as clueless as ever

for the love of football

Saturday morning rapture. Throwing money to the river. Shame on FIFA. It's all in the rondo. Take a chance to be great.

Alborz Mirzaie

30 June 2022 · 5 MIN READ

The equivalent to your Sunday morning church was my Saturday morning footy; in many respects this was similar to your average congregation. Sins of one’s being, whether it be the gorging of food, selfish/misanthropic attitudes, or the fogginess of mind emerging from an inauthentic existence, were all made manifest on the field. You would see mass submission to the common dance, a harmony composed under a shared purpose. Our skills and skin colored the field well, from Polish, Chinese, and Persian, to Mexican, American, and Jamaican (but it’s been awhile since the Jamaicans have come). This most recent Saturday came a young Congolese man, Sartre, who, when looking at our dismayed team struggling to maintain our advantage, amidst the muggy heat, called out to me in his thick accent: “Hey! We must enjoy this beautiful day!” In all honesty, it motivated me for no more than 5 minutes; the dry air, coupled with this recent state of chubbiness, were becoming too much to bear.

No doubt all of us, among a billion of our other compañeros humanos, at the tail end of this autumn, will be watching this year’s World Cup. Qatar, with a population of 3 million people, is expecting more than 1.2 million tourists during the month of the games, which precipitated a decade long $220 billion (for now) infrastructure package. For context, here are the World Cup hosting costs of years past: 2018 Russia - $11.6 billion, 2014 Brazil - $15 billion (incurred by the Brazilian tax payers, a classic example of socializing the costs while privatizing the benefits), 2010 South Africa - $3.6 billion, and 1994 United Stated - $500 million. Over a decade ago, K’naan released Wavin’ Flag, which was subsequently re-written for the games in South Africa; take a listen to it, preferably the original lyrics. With a bucket nearby in case you vomit, contrast that with this year’s World Cup song; a song like this is created via a set of talented musicians who were subjected to plug themselves into a grey, dull factory to have their souls sapped as energy generators.

Shame is an emotion I wish to spare on others and experience less of; it's organizations like FIFA that are making this incredibly hard to do so. I can assert, with the comfort of a thousand pillows, that any of my Saturday morning friends would have been strong enough to decline any bribe they came across. Hopefully most bribes in the very least.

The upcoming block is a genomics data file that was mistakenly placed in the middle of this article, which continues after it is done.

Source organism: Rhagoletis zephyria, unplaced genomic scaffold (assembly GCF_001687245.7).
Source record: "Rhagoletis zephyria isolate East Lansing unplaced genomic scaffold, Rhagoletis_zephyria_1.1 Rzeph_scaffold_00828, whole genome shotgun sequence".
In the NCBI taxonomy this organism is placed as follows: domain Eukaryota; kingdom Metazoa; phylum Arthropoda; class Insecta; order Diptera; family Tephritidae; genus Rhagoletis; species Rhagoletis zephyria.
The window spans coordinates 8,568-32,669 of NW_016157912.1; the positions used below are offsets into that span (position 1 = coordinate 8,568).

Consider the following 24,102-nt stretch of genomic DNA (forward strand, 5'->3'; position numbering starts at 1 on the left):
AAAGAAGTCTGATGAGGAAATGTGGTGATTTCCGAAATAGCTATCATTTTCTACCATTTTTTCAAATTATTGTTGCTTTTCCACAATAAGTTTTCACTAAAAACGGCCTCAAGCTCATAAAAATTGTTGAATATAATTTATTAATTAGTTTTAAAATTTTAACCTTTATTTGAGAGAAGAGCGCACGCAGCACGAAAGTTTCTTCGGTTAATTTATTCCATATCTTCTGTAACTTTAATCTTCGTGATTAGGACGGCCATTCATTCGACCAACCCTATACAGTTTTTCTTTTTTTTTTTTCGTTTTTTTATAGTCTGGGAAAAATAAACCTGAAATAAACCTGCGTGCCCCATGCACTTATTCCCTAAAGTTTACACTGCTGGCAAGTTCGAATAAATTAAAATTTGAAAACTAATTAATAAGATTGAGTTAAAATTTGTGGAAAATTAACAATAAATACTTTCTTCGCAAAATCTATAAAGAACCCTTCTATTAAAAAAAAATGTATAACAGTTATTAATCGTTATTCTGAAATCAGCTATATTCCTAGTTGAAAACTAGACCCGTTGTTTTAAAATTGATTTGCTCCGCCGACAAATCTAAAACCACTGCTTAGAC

There have been many calls for a Manhattan Project anew. The Qatar National Vision 2030 is their attempt to modernize the country, to find some ground of economic and environmental sustainability for their nation. It is in all likelihood that all the Qataris who had a modicum of sense left in their heads had already fled their country; I’m deathly curious as to how their new islands, hotels, and (among other extravagances) theme parks will fare in an energy unsubsidized economy. Someone should remind them that over 90% of their food supply is imported.

Even in granting their unrealized achievements, it could never justify the 6,700+ confirmed deaths (thus far), nor the inhumanity of the Kafala system continued to be practiced by private sector actors. One would also pray that whatever collaboration FIFA and the WHO have in protecting the Qataris and tourists from mass infection, that it turns out to be a sound and precautionary one. The 16 cities across the North American continent where the 2026 World Cup games will be played were recently revealed. Those wise, now emigrated Qataris would see this as a fantastic opportunity to show the world the innovative nature of our species: imagine a similar, Manhattan Project-type funding package, but this time with a Retro-Suburbia bent. And, most definitely, not in the chosen, affluent host cities, but in adjacent, more needing ones.

The rondo shown below is an exercise from Johan Cruyff's shine on the sport, which can radically improve your game.

The dawn of summer dovetails well with talks of games like chess and football; I find them to be worthy distractions from the formalities of modern life, worthy in that both taught me much about morality and the importance of having dignity to oneself. Why should you learn football? So you can reciprocate that warm feeling you get when someone unexpectedly speaks your mother tongue, but this time with a dance. More, so you can return a sense of composure to your being, which was skewed by your encounter with a traditional education, such that you can re-learn to think with your body. There is a dark, no less great, a chaotic, no less sharp, source of intellect and intuition lying dormant within you. Try less to find idols in the sport, for the only peace to find is in its play.